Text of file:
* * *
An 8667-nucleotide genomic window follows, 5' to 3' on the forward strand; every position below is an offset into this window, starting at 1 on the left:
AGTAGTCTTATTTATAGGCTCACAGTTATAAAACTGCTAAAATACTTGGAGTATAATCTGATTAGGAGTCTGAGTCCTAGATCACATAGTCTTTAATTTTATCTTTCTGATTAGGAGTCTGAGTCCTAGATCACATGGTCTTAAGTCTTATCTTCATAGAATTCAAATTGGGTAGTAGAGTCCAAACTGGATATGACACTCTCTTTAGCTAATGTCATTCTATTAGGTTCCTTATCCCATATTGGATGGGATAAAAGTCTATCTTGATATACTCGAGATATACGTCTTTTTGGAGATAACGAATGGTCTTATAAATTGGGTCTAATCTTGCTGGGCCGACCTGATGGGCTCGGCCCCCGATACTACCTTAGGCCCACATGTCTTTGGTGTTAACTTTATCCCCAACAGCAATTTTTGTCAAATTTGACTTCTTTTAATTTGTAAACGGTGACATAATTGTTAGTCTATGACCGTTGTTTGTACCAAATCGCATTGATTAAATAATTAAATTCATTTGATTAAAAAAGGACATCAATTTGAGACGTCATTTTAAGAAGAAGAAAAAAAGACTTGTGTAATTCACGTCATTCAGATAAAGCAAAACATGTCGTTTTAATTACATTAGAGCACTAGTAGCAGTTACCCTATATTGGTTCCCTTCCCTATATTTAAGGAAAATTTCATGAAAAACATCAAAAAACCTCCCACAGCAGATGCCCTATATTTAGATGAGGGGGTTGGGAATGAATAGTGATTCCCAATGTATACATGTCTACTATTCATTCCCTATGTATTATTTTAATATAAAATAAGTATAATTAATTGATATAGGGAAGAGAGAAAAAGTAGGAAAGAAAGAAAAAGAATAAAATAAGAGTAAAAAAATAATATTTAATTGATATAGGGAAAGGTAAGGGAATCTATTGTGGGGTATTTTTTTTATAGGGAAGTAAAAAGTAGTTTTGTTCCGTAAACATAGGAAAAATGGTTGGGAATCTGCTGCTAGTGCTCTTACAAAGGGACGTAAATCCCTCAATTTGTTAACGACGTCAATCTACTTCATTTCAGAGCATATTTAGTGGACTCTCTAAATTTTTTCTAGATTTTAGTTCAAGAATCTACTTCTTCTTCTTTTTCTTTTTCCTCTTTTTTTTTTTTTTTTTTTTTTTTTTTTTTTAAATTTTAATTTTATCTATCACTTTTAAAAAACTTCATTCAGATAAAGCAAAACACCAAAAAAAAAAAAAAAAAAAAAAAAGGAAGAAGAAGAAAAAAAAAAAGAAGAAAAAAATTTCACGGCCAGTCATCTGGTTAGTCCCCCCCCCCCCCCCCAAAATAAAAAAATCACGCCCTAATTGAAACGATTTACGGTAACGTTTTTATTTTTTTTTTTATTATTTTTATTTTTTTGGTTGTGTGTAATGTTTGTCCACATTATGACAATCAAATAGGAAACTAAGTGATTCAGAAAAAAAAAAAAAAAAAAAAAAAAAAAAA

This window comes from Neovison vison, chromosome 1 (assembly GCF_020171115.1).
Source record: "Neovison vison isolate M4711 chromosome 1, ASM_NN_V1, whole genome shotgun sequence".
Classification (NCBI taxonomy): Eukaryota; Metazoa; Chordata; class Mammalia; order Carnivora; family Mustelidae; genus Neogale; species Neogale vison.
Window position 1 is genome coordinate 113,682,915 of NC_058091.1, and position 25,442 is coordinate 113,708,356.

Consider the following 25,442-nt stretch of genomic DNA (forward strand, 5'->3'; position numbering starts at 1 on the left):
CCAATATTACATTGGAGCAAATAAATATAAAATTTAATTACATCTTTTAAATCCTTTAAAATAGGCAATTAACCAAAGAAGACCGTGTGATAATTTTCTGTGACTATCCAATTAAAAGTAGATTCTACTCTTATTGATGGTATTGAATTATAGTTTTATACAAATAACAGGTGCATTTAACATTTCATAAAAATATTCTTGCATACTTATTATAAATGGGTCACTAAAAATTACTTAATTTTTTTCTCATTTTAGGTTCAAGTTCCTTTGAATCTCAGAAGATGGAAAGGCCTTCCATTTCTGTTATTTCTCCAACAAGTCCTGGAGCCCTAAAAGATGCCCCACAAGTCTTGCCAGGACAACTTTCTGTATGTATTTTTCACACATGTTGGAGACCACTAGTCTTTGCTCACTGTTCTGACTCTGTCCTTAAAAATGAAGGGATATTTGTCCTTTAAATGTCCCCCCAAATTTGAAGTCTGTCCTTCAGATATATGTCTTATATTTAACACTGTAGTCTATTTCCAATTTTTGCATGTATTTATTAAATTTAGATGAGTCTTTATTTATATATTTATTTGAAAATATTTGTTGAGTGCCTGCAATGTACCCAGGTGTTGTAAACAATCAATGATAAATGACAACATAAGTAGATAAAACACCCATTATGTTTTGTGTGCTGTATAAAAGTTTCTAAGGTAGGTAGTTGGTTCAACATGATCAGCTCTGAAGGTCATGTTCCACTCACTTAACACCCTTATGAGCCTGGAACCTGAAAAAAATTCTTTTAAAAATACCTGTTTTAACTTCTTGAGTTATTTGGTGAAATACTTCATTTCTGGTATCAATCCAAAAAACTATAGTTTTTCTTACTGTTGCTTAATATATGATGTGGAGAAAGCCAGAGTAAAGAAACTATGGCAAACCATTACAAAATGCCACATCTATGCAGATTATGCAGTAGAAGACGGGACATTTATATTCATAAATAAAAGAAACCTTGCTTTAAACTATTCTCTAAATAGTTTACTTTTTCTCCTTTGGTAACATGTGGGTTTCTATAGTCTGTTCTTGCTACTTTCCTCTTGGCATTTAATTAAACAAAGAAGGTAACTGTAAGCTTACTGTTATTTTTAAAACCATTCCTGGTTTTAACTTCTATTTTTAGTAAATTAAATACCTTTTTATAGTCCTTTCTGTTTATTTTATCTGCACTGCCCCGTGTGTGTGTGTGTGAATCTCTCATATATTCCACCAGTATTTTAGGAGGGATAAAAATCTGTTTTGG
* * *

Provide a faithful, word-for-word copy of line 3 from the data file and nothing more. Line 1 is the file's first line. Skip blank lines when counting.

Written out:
This window comes from Neovison vison, chromosome 1 (assembly GCF_020171115.1).